I know you’re not waiting for me to tell you whether Earth survived. It’s still here. But as Robbie keeps reminding us, “Time works differently in outer space,” which is his way of saying that we’re not out of the woods yet.
I’m not optimistic myself, not about the future of the planet. Even under the threat of global annihilation, people continue to wage war, usually for no better reason than to secure the oil that will probably burn the planet to a cinder long before the extraterrestrial destroyers arrive. There are other reasons, of course, including the elevation of one peace-loving god above another. Christ, the revenge wars begin to seem like the most rational ones around. And meanwhile, in bunkered secret laboratories around the world, blinkered scientists and engineers are no doubt working hard on an extra-planetary deployment system for our deadliest weapons, the global freeze a memory insubstantial as vapor.
Contemplating all the ways in which we’re trying to destroy our own planet kind of makes you root for extraterrestrial annihilation. It would probably cause less general misery in the short run, and in the long run—well, Robbie’s image of space dust drifting off to find the boundaries of the Big Bang appeals to my imagination.
They were right, our space pals, to be worried about what would happen next. Larry would certainly have been shot dead again within the week. In fact, the morning after he left, a man armed with an assault rifle was arrested in the hotel lobby. He belonged to a neo-fascist organization that had raised $3,452. 27 to reward an assassin and hide him after the mission was accomplished.
“Twenty-seven fucking cents!” Robbie shook his head in wonderment when he heard the story. “What’s that about? Some kid gave his milk money?”
And they were right, too, about the innocent bystanders. We Earthlings are not the kind of people to exempt innocents from our bloodlettings. Fifteen days after the spacemen departed, a deranged Korean immigrant, who happened to be an English major, gunned down thirty-two random victims on the campus at Virginia Tech. I was glad in a way that I wouldn’t have to explain it to Elvis.
I’m not trying to depress you. I wouldn’t do that. Like Robbie, I was changed by my alien encounter, and left with an inexplicable, irrational hopefulness about things—well, extraplanetary. The whole enchilada, as Robbie calls it. The whole grimtigrog.
I took a leave from grad school, but I doubt that I’ll ever go back. For one thing, I can no longer think about my field of expertise as anything except “semenotics,” and that has its down side.
Robbie found me a place to live—a house shared by two musicians, a law student, and an intern at GW Hospital. They all like Jillian, and she likes them. Getlo likes all of the resident creatures, including the dog, three cats, ferret and parrot. Eco likes his new fire escape and, to my surprise, Getlo, who worships him.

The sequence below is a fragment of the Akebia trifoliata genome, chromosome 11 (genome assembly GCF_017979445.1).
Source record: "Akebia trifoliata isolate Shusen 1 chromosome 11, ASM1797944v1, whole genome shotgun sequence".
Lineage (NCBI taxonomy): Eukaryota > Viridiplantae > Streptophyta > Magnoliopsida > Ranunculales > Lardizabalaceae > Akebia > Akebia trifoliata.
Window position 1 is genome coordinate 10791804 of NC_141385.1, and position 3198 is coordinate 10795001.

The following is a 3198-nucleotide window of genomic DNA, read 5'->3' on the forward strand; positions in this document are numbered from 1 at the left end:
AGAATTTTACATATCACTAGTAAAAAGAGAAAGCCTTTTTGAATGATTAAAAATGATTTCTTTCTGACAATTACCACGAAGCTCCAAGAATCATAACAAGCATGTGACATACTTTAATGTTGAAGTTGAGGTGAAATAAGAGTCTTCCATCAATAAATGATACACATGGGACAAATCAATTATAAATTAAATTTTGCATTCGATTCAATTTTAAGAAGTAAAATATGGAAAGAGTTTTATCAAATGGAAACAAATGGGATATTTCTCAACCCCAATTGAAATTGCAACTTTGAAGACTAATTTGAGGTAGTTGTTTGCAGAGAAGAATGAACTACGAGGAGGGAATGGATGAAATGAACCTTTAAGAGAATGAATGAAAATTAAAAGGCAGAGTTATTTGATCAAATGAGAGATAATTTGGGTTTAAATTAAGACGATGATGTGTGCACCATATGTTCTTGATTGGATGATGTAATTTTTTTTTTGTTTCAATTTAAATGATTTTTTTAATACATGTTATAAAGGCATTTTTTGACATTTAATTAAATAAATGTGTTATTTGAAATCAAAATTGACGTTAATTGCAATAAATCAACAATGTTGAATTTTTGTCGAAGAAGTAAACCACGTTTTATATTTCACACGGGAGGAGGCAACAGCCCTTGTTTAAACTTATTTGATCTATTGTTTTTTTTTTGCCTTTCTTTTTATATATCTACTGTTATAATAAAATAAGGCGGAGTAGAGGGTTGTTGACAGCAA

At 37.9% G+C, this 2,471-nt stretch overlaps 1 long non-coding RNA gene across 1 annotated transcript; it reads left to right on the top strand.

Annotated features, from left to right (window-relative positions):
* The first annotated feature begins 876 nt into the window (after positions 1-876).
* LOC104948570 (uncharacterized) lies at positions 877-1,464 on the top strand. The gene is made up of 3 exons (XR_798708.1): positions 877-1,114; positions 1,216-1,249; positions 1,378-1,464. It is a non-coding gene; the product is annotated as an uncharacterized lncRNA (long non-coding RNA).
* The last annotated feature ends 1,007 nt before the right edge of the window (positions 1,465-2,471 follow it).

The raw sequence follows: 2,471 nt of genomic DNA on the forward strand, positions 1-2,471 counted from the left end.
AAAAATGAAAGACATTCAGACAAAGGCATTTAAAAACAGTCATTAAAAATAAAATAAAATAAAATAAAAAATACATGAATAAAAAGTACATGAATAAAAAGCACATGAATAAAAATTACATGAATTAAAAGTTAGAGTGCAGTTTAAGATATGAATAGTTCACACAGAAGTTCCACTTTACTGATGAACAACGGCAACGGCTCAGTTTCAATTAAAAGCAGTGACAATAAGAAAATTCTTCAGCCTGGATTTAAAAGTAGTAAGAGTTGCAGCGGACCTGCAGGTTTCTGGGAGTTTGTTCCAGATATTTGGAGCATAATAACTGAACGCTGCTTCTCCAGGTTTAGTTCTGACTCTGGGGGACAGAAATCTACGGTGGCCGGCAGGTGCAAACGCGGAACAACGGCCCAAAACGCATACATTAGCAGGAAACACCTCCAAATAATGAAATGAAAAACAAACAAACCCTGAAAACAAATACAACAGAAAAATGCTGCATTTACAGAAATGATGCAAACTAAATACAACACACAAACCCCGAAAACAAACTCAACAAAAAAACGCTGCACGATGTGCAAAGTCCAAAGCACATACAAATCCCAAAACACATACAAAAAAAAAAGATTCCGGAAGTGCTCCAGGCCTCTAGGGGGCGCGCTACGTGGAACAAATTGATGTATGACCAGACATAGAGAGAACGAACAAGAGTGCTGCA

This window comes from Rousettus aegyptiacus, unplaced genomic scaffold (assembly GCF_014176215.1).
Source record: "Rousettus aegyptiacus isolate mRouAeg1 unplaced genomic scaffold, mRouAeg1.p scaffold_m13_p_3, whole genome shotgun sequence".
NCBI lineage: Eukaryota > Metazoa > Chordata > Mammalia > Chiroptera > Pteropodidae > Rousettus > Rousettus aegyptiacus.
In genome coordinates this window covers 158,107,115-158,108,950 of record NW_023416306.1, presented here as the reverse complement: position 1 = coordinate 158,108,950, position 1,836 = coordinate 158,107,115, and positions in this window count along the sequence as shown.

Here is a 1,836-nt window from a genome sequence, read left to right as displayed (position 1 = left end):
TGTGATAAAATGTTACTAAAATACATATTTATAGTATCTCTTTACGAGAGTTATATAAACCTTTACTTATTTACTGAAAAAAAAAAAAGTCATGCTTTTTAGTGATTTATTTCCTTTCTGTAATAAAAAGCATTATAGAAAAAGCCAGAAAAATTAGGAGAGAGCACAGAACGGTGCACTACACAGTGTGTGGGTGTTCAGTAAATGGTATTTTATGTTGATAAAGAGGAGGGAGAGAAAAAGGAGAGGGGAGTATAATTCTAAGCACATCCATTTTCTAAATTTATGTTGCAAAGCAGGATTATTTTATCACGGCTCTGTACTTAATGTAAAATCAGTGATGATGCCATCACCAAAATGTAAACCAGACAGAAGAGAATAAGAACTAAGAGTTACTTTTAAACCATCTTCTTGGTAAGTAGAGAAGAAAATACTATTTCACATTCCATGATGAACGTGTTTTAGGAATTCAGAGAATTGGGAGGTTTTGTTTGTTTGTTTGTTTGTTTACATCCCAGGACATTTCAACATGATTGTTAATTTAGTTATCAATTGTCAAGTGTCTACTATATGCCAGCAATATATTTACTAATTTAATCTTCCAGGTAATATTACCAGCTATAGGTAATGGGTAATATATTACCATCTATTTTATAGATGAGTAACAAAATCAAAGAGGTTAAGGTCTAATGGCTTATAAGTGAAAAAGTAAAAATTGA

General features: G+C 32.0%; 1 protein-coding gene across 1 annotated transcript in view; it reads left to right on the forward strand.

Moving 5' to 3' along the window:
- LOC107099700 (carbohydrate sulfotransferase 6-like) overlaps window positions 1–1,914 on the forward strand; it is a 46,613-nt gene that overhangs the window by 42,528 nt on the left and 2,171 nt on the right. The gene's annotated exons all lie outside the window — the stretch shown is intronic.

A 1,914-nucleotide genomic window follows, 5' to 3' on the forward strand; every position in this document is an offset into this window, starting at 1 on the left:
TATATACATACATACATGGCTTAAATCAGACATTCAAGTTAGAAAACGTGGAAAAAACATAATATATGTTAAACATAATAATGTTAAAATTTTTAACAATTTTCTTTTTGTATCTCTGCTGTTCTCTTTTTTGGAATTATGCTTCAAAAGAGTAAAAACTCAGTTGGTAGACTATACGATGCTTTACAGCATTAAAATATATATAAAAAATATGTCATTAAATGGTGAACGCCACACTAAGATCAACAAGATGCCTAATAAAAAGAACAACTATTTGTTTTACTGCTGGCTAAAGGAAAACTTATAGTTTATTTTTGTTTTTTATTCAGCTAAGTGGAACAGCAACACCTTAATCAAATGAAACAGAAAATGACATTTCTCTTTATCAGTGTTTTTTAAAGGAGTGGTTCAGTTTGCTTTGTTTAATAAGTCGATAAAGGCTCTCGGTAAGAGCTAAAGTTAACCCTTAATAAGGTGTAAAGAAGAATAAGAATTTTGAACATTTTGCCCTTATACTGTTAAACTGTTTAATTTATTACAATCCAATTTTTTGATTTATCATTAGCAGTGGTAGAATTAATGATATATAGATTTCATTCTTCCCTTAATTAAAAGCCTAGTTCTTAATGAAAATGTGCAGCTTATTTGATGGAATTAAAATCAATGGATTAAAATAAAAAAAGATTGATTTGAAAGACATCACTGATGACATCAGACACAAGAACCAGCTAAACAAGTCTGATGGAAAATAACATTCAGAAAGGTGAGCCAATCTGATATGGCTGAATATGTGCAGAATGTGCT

Jillian and I have a comfortable relationship. We spend a lot of time together. We eat out, go for walks, or just stay home and cook and watch old Elvis Presley movies.
I live off the advance I’ve been paid for this book—a staggering amount, if you ask me, that quadruples my annual income. And I didn’t really want to write this book, not really, but Robbie talked me into it.
“People are curious, man,” he’d said. “Nothing wrong with that. They should be curious. And you’re the one to tell them all about Larry and Elvis and their mission, and how fucking real they were, you know?”
“What about you?” I’d said. “You’ve known them longer than I have.”
He shook his head. “I’m no writer, dude. You are. You got to make things clear, man, and beautiful at the same time—the way it was with them. You’re the one.” After a minute, he said, “Besides, what these publishing guys are offering you ain’t chump change, bro. Take it, and use it as a down payment on your new life. What the hell?”
“Well, will you help?”
He looked surprised, even touched. Then he slapped me on the back. “Sure, I’ll help.”
“Then I’ll pay you as a consultant,” I said.
“A consultant,” he’d echoed. “Far out. Never been one of those before.”
As I said, it’s not the book I wanted to write; I don’t feel adequate to the task. But lately I’ve been thinking more about the books I do want to write, now that this one’s almost finished. I feel like I’ve spent a lifetime staring at my shoelaces, and overlooked the rest of the universe.
It could happen to anybody, Robbie says. In fact, it happens to almost everybody.
Now, I sit at my desk late at night, looking out the window past the trees and the clouds, past the moon even, and I begin to get a glimmer of what Adam and Eve felt when they were forced from the narrow confines of Eden after all of those conversations with God, when the world was all before them—and the next world, and the next world, and the next.